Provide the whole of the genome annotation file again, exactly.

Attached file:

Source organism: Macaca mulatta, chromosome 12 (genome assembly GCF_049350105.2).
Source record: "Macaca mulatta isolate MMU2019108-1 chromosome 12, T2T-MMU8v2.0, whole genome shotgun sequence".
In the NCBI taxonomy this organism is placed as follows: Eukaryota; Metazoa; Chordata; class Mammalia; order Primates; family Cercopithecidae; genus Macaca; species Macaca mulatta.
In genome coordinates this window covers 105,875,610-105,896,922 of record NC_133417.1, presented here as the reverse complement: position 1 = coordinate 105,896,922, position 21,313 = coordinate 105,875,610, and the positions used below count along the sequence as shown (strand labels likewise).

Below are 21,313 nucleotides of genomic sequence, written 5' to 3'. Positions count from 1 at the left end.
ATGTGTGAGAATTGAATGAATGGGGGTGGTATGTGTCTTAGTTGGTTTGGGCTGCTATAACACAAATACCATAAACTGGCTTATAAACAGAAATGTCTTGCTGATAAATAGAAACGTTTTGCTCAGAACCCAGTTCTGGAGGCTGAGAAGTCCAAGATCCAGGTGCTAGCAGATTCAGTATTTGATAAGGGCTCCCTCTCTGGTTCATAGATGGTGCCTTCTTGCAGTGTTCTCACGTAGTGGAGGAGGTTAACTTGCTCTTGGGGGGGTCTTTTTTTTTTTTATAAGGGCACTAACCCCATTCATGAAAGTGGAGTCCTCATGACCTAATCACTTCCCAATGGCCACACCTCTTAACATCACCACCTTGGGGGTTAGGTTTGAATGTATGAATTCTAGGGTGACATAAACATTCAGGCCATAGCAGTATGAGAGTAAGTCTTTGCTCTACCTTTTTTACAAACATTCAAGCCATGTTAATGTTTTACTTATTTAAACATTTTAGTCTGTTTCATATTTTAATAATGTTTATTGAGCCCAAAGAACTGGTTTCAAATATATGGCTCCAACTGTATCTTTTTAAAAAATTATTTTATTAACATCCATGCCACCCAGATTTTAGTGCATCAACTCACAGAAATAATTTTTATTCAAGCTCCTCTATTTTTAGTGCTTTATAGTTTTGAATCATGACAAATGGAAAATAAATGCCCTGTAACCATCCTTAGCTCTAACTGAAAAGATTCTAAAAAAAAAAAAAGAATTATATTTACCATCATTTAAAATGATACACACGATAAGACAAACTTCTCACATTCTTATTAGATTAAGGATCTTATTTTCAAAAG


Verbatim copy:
Source organism: Macaca mulatta, chromosome 12 (genome assembly GCF_049350105.2).
Source record: "Macaca mulatta isolate MMU2019108-1 chromosome 12, T2T-MMU8v2.0, whole genome shotgun sequence".
In the NCBI taxonomy this organism is placed as follows: Eukaryota; Metazoa; Chordata; class Mammalia; order Primates; family Cercopithecidae; genus Macaca; species Macaca mulatta.
In genome coordinates this window covers 105,875,610-105,896,922 of record NC_133417.1, presented here as the reverse complement: position 1 = coordinate 105,896,922, position 21,313 = coordinate 105,875,610, and the positions used below count along the sequence as shown (strand labels likewise).

Below are 21,313 nucleotides of genomic sequence, written 5' to 3'. Positions count from 1 at the left end.
ATGTGTGAGAATTGAATGAATGGGGGTGGTATGTGTCTTAGTTGGTTTGGGCTGCTATAACACAAATACCATAAACTGGCTTATAAACAGAAATGTCTTGCTGATAAATAGAAACGTTTTGCTCAGAACCCAGTTCTGGAGGCTGAGAAGTCCAAGATCCAGGTGCTAGCAGATTCAGTATTTGATAAGGGCTCCCTCTCTGGTTCATAGATGGTGCCTTCTTGCAGTGTTCTCACGTAGTGGAGGAGGTTAACTTGCTCTTGGGGGGGTCTTTTTTTTTTTTATAAGGGCACTAACCCCATTCATGAAAGTGGAGTCCTCATGACCTAATCACTTCCCAATGGCCACACCTCTTAACATCACCACCTTGGGGGTTAGGTTTGAATGTATGAATTCTAGGGTGACATAAACATTCAGGCCATAGCAGTATGAGAGTAAGTCTTTGCTCTACCTTTTTTACAAACATTCAAGCCATGTTAATGTTTTACTTATTTAAACATTTTAGTCTGTTTCATATTTTAATAATGTTTATTGAGCCCAAAGAACTGGTTTCAAATATATGGCTCCAACTGTATCTTTTTAAAAAATTATTTTATTAACATCCATGCCACCCAGATTTTAGTGCATCAACTCACAGAAATAATTTTTATTCAAGCTCCTCTATTTTTAGTGCTTTATAGTTTTGAATCATGACAAATGGAAAATAAATGCCCTGTAACCATCCTTAGCTCTAACTGAAAAGATTCTAAAAAAAAAAAAAGAATTATATTTACCATCATTTAAAATGATACACACGATAAGACAAACTTCTCACATTCTTATTAGATTAAGGATCTTATTTTCAAAAG